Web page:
Data Dictionary: ACS 2007 (1-Year Estimates)
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Data Source: U.S. Census Bureau
Table: B19064. Aggregate Interest, Dividends, Or Net Rental Income In The Past 12 Months (In 2007 Inflation-Adjusted Dollars) For Households [1]
Universe: Households
Table Details
B19064. Aggregate Interest, Dividends, Or Net Rental Income In The Past 12 Months (In 2007 Inflation-Adjusted Dollars) For Households
Universe: Households
Relevant Documentation:
Excerpt from: Social Explorer; U.S. Census Bureau; American Community Survey 2007 Summary File: Technical Documentation.
 
Aggregate Income
Aggregate income is the sum of all incomes for a particular universe. Aggregate income is subject to rounding, which means that all cells in a matrix are rounded to the nearest hundred dollars. (For more information, see "Aggregate" under "Derived Measures.")
Interest, dividends, or net rental income
Interest, dividends, or net rental income includes interest on savings or bonds, dividends from stockholdings or membership in associations, net income from rental of property to others and receipts from boarders or lodgers, net royalties, and periodic payments from an estate or trust fund.
Excerpt from: Social Explorer; U.S. Census Bureau; American Community Survey 2007 Summary File: Technical Documentation.
 
Adjusting Income for Inflation
Income components were reported for the 12 months preceding the interview month. Monthly Consumer Price Indices (CPI) factors were used to inflation-adjust these components to a reference calendar year (January through December). For example, a household interviewed in March 2007 reports their income for March 2007 through February 2007. Their income is adjusted to the 2007 reference calendar year by multiplying their reported income by 2007 average annual CPI (January-December 2007) and then dividing by the average CPI for March 2006-February2007.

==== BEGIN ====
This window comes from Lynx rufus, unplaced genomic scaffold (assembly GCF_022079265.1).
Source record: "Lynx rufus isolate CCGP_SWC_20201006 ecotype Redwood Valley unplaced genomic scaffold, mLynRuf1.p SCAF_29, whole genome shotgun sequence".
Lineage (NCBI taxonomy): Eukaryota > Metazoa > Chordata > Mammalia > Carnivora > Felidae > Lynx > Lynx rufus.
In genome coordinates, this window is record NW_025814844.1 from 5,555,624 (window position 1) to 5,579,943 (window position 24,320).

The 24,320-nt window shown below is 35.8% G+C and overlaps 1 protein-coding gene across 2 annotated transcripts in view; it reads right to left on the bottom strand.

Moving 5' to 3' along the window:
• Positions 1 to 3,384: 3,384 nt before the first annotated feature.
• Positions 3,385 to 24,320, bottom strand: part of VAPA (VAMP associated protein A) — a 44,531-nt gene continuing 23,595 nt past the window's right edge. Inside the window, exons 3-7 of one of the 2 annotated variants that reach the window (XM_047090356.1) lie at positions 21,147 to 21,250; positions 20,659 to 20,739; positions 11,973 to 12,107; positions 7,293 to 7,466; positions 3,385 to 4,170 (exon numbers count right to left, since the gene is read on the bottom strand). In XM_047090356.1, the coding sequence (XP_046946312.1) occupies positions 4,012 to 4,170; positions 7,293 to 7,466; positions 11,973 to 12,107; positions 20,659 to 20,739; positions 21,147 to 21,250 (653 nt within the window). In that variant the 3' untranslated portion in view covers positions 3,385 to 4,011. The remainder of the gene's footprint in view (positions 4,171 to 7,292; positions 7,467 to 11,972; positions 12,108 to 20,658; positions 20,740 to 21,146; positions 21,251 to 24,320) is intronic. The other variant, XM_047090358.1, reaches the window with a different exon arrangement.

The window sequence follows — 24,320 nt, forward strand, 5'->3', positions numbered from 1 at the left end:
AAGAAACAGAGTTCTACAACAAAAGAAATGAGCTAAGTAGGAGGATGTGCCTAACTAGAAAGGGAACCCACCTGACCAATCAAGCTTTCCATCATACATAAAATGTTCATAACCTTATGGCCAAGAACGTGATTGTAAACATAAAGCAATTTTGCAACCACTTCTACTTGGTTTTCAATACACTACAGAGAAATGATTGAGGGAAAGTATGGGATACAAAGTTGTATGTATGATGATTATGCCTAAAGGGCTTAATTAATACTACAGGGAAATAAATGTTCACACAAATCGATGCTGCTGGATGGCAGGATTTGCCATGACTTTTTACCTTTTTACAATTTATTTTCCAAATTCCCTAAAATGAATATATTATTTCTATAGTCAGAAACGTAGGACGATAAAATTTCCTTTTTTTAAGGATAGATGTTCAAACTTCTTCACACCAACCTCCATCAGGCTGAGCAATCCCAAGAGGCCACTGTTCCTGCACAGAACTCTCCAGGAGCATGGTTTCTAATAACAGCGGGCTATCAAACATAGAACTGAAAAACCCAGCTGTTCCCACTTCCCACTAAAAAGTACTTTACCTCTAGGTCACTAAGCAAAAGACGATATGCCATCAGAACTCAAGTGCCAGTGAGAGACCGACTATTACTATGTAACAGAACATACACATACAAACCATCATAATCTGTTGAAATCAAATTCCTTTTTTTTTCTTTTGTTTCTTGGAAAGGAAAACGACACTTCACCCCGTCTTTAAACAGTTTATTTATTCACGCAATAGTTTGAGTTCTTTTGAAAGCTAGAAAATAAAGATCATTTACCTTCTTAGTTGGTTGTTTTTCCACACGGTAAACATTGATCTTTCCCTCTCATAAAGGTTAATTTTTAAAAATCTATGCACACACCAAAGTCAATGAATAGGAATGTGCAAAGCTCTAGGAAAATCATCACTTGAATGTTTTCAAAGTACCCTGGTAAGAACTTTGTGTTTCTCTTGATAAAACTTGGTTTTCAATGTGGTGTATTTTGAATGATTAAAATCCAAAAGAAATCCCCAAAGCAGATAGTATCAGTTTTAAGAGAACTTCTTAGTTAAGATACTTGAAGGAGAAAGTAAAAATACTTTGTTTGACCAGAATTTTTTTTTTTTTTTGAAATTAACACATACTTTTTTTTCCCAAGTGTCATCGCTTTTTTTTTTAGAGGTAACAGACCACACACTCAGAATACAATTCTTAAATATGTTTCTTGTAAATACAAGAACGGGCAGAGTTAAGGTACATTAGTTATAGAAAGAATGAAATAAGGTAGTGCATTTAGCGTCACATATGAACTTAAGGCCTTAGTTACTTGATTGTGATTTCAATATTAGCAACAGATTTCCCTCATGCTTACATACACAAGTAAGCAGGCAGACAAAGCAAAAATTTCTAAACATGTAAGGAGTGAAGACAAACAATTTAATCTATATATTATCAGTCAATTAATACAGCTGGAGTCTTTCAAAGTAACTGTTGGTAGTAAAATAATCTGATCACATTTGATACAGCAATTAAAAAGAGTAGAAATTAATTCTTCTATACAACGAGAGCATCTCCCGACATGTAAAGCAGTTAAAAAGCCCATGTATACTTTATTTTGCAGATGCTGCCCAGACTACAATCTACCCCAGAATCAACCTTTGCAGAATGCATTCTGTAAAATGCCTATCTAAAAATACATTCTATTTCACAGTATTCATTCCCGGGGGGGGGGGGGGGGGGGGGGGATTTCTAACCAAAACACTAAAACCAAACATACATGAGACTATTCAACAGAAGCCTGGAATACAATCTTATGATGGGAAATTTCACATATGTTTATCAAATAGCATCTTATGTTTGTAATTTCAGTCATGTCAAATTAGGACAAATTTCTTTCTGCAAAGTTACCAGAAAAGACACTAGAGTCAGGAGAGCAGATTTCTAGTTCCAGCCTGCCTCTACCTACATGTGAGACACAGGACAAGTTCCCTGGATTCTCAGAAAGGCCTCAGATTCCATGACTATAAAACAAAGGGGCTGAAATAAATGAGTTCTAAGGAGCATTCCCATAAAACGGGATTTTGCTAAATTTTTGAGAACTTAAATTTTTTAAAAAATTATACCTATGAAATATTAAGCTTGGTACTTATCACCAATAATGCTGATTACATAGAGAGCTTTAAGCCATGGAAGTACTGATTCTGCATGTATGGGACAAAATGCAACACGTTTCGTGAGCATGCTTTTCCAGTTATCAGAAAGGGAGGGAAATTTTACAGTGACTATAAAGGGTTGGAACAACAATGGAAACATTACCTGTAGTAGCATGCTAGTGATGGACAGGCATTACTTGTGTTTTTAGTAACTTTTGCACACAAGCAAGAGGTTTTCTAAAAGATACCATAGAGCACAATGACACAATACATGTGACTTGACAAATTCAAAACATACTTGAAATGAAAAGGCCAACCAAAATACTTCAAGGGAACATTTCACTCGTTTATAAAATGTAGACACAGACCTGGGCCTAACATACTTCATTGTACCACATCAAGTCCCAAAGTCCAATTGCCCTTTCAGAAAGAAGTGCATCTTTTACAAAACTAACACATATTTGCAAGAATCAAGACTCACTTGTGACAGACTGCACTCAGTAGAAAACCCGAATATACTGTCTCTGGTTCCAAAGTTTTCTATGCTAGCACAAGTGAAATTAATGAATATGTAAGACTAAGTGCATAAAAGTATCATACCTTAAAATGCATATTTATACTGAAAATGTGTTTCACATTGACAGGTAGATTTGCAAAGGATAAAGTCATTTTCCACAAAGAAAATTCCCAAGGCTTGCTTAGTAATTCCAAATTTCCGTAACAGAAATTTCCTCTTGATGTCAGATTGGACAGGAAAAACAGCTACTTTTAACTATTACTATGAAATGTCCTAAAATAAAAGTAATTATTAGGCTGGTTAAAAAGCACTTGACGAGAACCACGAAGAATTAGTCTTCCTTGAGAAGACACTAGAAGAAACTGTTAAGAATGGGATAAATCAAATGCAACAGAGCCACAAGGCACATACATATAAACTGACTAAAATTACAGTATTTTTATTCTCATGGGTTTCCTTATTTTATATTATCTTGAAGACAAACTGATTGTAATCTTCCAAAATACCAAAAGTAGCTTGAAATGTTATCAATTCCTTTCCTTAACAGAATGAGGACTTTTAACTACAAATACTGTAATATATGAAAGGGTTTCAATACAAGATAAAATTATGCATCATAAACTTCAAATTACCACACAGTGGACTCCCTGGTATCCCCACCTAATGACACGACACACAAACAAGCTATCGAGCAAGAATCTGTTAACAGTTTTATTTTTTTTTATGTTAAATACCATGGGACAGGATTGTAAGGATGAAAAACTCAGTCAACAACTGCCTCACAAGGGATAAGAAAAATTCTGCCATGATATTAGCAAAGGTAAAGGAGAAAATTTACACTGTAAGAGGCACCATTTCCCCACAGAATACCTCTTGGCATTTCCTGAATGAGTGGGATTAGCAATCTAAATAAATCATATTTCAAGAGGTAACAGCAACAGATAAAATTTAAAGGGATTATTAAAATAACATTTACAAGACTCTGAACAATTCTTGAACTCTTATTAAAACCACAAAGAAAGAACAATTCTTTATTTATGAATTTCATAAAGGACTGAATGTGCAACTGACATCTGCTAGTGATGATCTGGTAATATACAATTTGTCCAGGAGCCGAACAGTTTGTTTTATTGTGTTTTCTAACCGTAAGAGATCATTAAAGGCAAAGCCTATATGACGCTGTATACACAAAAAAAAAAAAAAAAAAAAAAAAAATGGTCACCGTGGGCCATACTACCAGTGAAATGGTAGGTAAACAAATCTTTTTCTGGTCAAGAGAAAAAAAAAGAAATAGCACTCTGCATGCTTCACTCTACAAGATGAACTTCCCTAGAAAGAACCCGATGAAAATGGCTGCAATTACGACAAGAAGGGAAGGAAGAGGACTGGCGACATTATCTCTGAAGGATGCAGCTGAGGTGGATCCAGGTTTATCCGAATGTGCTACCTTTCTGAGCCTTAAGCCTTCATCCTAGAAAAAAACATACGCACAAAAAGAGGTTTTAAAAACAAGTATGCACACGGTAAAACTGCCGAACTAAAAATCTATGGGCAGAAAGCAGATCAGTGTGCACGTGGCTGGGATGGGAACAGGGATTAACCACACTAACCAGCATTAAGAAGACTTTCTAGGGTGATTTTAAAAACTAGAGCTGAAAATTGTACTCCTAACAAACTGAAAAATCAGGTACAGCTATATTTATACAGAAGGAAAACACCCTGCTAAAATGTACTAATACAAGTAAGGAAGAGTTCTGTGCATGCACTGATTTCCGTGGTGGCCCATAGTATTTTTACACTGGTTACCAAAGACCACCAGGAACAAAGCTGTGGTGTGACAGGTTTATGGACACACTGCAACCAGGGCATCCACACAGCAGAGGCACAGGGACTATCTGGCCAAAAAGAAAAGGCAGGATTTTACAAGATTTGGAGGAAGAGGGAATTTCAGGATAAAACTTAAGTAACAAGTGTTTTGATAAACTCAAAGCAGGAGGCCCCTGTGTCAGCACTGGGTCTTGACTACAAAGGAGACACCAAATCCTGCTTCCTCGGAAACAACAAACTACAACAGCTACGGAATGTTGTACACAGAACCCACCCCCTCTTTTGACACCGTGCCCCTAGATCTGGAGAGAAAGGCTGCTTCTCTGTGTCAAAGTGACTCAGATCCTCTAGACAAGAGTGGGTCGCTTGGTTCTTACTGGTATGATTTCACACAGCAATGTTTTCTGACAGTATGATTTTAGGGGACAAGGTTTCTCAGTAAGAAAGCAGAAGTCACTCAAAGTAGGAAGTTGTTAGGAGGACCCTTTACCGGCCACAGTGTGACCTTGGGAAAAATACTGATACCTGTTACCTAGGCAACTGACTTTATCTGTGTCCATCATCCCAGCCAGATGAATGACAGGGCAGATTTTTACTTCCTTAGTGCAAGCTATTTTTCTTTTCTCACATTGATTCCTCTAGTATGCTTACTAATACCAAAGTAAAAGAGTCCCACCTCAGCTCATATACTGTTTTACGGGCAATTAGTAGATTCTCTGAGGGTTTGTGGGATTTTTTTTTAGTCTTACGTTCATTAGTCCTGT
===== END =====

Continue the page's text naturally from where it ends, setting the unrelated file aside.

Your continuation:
In order to inflate income amounts from previous years, the dollar values on individual records are inflated to the latest years dollar values by multiplying by a factor equal to the average annual CPI-U-RS factor for the current year, divided by the average annual CPI-U-RS factor for the earlier/earliest year.
Excerpt from: Social Explorer; U.S. Census Bureau; American Community Survey 2007 Summary File: Technical Documentation.
 
Household
A household includes all the people who occupy a housing unit. (People not living in households are classified as living in group quarters.) A housing unit is a house, an apartment, a mobile home, a group of rooms, or a single room that is occupied (or if vacant, is intended for occupancy) as separate living quarters. Separate living quarters are those in which the occupants live separately from any other people in the building and which have direct access from the outside of the building or through a common hall. The occupants may be a single family, one person living alone, two or more families living together, or any other group of related or unrelated people who share living arrangements.